I have long known that my great-great-great-grandfather Aaron Van Syckel Jr. married Mary Bird but I had not done much research on her line. I took the #52ancestors challenge to see if I could complete the chain:
I had an untraceable reference from a Van Syckel family history that Mary’s father was Joseph Bird. Mary Bird was born 10 October 1799 and she married Aaron Van Syckel Jr. on 30 November 1816. I have yet to find a marriage record that names her father but in searching around online I found a family group sheet that outlined the Bird family and drew information from the family bible of Joseph Bird. I have not been able to find the actual bible, but I hope that it is still out there and that someone would be nice enough to send me pictures of all the vital record pages.
That family group sheet really was a treasure trove of information, outlining the seventeen children of Joseph Bird (1770-1830) and Elizabeth Dilts (1777-1853). I will have to spend some time at the New Jersey Genealogical Society collection housed at the Alexander Library at Rutgers University.
Joseph Bird, born 21 Dec 1770 and died 21 December 1830, lived his entire life in Hunterdon County and is buried in Bethlehem Presbyterian Church, near Clinton, NJ. His wife, Elizabeth Dilts was born 11 May 1777 and died 11 August 1853. Joseph appears to have been a farmer who died young. His will, made out in 1830, disposes almost everything to his wife and underage children. In an interesting side note, Joseph comments that having already given each of his adult children $400 to get them started in the world, the rest of the estate is to benefit the younger children and to provide for his widow.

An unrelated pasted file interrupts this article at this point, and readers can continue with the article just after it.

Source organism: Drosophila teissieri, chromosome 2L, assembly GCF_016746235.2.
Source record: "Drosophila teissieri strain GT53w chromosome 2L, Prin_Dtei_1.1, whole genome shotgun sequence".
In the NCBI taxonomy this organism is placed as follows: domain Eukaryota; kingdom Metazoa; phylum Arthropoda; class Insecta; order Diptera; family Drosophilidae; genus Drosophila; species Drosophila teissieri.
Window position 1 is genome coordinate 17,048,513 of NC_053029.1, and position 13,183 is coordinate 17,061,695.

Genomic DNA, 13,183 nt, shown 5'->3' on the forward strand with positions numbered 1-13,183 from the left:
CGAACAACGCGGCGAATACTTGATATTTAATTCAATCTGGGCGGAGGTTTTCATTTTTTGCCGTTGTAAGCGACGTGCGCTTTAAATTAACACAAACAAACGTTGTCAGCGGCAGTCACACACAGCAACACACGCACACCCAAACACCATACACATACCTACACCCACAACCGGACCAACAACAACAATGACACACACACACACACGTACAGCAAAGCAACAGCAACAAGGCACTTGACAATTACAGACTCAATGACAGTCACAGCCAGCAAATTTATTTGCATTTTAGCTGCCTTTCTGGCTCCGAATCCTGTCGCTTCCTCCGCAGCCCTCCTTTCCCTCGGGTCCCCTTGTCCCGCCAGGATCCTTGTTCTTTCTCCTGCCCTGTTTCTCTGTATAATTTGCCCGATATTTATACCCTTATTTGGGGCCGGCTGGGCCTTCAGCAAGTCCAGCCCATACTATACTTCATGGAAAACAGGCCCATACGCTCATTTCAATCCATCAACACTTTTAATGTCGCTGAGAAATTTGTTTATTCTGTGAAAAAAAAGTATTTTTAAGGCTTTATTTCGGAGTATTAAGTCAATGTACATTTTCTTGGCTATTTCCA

So I have some clues and places to look, but I have confirmed that Mary is connected to Joseph Bird, and that will have to suffice for now.
The last of the siblings of Chester Van Syckel! This week #52ancestors lead me to Clinton, NJ. Joseph Van Syckel was the only one of Aaron‘s children to show a real interest in the store and farm established by his father.
Joseph was born on 18 June 1818 on a farm near Norton, NJ in Hunterdon County. He was educated locally and began to work in the family store at Van Syckel’s corners. After buying out his father in 1853, he continued to operate the store for another five years. He also built up the farm where he was born, and appears to have branched out into bloodstock as I found a notation about him owning trotting horses: Lotta V. foaled 1885 by Bayonne Prince and the Mitchner Mare bred by Joseph B. Bird passed to Joseph Van Syckel, 1890. He was also instrumental in the creation and management of the Clinton National bank (1856) and served as bank president from 1876 on.
On 16 June 1842, Joseph Van Syckel married Catherine I. Smith (1823-1855), with whom he had three children: John Van Syckel (1843-1879), Helen Van Syckel (1849-1851) and Mary Van Syckel (1851-? died young?). After Catherine’s death, Joseph married Cyrena Martin (1830-1901) with whom he had two children: Frank Van Syckel (1859-1864) and Kate Van Syckel (1860-1943).
Joseph Van Syckel died on 19 February 1904 at home on the farm near Norton, NJ where he was born. He is buried in Bethlehem Baptist Cemetery, Pattenburg, NJ.
I was lucky enough to be in Hunterdon County last month and got the chance to explore the town of Clinton (beautifully situated on the south ranch of the Raritan River). Driving around the countryside gave me some insight into where this branch of the family came from and how settling in Bethlehem, Clinton, and Flemington probably allowed these sibs to stay in touch without sitting on top of each other.